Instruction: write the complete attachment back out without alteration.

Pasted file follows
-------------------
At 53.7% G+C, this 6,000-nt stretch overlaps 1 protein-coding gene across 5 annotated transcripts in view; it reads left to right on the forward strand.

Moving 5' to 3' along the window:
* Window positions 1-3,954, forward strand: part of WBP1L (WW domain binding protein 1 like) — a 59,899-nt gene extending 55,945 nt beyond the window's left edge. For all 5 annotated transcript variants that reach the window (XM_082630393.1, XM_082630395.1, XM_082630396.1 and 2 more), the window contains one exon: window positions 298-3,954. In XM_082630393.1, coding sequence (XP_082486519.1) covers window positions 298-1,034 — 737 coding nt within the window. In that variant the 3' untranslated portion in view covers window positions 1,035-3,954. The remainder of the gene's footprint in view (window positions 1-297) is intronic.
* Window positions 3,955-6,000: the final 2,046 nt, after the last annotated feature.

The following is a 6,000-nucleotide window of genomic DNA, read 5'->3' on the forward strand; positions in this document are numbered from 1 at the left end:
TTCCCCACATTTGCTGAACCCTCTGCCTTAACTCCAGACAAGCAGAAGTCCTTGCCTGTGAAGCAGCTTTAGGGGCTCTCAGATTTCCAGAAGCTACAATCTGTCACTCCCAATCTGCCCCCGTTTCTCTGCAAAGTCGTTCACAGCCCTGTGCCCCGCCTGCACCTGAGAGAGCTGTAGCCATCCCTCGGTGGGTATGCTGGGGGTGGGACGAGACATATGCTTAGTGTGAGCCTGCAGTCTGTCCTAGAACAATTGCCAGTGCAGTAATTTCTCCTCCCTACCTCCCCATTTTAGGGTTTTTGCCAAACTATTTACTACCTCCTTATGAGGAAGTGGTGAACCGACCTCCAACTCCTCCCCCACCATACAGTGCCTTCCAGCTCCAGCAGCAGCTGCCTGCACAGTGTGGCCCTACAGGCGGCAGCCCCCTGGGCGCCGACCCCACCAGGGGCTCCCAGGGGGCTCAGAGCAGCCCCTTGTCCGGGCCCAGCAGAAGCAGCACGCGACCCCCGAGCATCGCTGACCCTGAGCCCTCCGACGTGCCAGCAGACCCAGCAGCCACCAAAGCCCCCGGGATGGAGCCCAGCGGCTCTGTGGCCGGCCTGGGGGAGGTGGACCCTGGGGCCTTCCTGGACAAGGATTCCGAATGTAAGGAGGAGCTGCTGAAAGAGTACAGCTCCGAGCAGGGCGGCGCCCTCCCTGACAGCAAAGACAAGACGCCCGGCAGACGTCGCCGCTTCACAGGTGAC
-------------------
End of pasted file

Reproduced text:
At 53.7% G+C, this 6,000-nt stretch overlaps 1 protein-coding gene across 5 annotated transcripts in view; it reads left to right on the forward strand.

Moving 5' to 3' along the window:
* Window positions 1-3,954, forward strand: part of WBP1L (WW domain binding protein 1 like) — a 59,899-nt gene extending 55,945 nt beyond the window's left edge. For all 5 annotated transcript variants that reach the window (XM_082630393.1, XM_082630395.1, XM_082630396.1 and 2 more), the window contains one exon: window positions 298-3,954. In XM_082630393.1, coding sequence (XP_082486519.1) covers window positions 298-1,034 — 737 coding nt within the window. In that variant the 3' untranslated portion in view covers window positions 1,035-3,954. The remainder of the gene's footprint in view (window positions 1-297) is intronic.
* Window positions 3,955-6,000: the final 2,046 nt, after the last annotated feature.

The following is a 6,000-nucleotide window of genomic DNA, read 5'->3' on the forward strand; positions in this document are numbered from 1 at the left end:
TTCCCCACATTTGCTGAACCCTCTGCCTTAACTCCAGACAAGCAGAAGTCCTTGCCTGTGAAGCAGCTTTAGGGGCTCTCAGATTTCCAGAAGCTACAATCTGTCACTCCCAATCTGCCCCCGTTTCTCTGCAAAGTCGTTCACAGCCCTGTGCCCCGCCTGCACCTGAGAGAGCTGTAGCCATCCCTCGGTGGGTATGCTGGGGGTGGGACGAGACATATGCTTAGTGTGAGCCTGCAGTCTGTCCTAGAACAATTGCCAGTGCAGTAATTTCTCCTCCCTACCTCCCCATTTTAGGGTTTTTGCCAAACTATTTACTACCTCCTTATGAGGAAGTGGTGAACCGACCTCCAACTCCTCCCCCACCATACAGTGCCTTCCAGCTCCAGCAGCAGCTGCCTGCACAGTGTGGCCCTACAGGCGGCAGCCCCCTGGGCGCCGACCCCACCAGGGGCTCCCAGGGGGCTCAGAGCAGCCCCTTGTCCGGGCCCAGCAGAAGCAGCACGCGACCCCCGAGCATCGCTGACCCTGAGCCCTCCGACGTGCCAGCAGACCCAGCAGCCACCAAAGCCCCCGGGATGGAGCCCAGCGGCTCTGTGGCCGGCCTGGGGGAGGTGGACCCTGGGGCCTTCCTGGACAAGGATTCCGAATGTAAGGAGGAGCTGCTGAAAGAGTACAGCTCCGAGCAGGGCGGCGCCCTCCCTGACAGCAAAGACAAGACGCCCGGCAGACGTCGCCGCTTCACAGGTGAC